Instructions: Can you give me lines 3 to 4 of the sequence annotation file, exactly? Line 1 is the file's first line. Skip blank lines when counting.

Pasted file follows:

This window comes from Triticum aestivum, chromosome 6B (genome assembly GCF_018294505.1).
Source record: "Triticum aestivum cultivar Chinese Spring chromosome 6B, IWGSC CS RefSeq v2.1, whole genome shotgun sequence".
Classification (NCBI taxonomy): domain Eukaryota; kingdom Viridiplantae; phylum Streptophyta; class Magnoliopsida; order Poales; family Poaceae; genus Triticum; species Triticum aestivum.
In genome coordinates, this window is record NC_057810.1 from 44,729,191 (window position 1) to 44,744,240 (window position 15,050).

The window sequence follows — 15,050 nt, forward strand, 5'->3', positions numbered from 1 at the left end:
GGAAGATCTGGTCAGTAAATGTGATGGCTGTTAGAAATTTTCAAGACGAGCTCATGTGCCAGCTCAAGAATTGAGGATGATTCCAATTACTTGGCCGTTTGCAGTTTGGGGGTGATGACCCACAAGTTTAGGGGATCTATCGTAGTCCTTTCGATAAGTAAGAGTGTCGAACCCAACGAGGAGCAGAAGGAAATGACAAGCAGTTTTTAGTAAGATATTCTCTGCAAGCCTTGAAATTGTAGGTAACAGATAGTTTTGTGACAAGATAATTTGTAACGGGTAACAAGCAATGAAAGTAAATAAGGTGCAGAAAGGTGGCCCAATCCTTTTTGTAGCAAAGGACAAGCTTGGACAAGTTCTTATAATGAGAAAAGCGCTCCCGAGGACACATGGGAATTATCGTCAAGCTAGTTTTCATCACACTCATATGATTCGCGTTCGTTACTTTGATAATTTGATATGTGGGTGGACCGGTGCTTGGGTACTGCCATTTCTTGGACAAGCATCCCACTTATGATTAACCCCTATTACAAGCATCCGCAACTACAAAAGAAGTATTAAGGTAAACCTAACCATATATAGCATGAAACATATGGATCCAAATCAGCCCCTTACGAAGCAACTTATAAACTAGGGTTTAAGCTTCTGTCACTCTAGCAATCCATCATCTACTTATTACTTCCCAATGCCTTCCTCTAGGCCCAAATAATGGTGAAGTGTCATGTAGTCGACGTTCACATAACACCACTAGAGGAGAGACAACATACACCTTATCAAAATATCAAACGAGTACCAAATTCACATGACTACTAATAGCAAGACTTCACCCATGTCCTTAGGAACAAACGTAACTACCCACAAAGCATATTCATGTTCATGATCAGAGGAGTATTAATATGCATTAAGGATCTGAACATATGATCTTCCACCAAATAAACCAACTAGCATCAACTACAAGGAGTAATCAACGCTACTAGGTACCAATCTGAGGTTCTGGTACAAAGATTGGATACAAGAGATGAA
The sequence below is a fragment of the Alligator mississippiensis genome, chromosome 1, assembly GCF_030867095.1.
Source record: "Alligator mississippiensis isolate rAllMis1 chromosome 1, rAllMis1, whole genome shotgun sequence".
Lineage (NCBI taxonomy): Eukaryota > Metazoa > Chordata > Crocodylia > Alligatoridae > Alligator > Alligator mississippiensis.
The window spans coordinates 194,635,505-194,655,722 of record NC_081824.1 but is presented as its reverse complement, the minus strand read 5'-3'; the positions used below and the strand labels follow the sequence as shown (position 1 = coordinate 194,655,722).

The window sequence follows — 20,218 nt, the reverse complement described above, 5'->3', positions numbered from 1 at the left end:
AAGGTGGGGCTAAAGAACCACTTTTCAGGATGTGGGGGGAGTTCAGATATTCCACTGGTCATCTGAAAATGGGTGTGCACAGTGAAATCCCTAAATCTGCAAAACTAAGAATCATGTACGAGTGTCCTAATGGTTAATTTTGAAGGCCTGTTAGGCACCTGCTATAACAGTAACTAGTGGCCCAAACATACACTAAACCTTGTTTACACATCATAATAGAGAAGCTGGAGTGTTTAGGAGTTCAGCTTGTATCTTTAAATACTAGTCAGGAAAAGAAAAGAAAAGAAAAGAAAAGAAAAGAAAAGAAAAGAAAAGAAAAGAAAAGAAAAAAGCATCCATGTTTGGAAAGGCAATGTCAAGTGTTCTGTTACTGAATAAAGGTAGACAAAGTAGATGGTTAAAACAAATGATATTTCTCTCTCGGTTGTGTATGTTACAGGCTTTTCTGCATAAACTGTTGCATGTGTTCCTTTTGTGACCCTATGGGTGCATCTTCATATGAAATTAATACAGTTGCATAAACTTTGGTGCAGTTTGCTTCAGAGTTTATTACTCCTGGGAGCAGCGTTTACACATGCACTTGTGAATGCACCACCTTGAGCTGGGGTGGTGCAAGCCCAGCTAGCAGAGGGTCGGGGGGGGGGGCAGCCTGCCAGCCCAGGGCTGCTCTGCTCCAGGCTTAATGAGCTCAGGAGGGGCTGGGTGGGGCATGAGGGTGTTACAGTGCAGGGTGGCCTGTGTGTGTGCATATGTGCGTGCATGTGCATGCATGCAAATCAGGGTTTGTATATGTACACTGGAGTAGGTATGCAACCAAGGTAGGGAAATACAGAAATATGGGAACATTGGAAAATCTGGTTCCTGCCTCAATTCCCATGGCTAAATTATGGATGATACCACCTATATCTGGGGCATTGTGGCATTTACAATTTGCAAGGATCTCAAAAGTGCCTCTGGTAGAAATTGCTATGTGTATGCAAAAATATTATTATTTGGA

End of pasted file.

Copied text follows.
Classification (NCBI taxonomy): domain Eukaryota; kingdom Viridiplantae; phylum Streptophyta; class Magnoliopsida; order Poales; family Poaceae; genus Triticum; species Triticum aestivum.
In genome coordinates, this window is record NC_057810.1 from 44,729,191 (window position 1) to 44,744,240 (window position 15,050).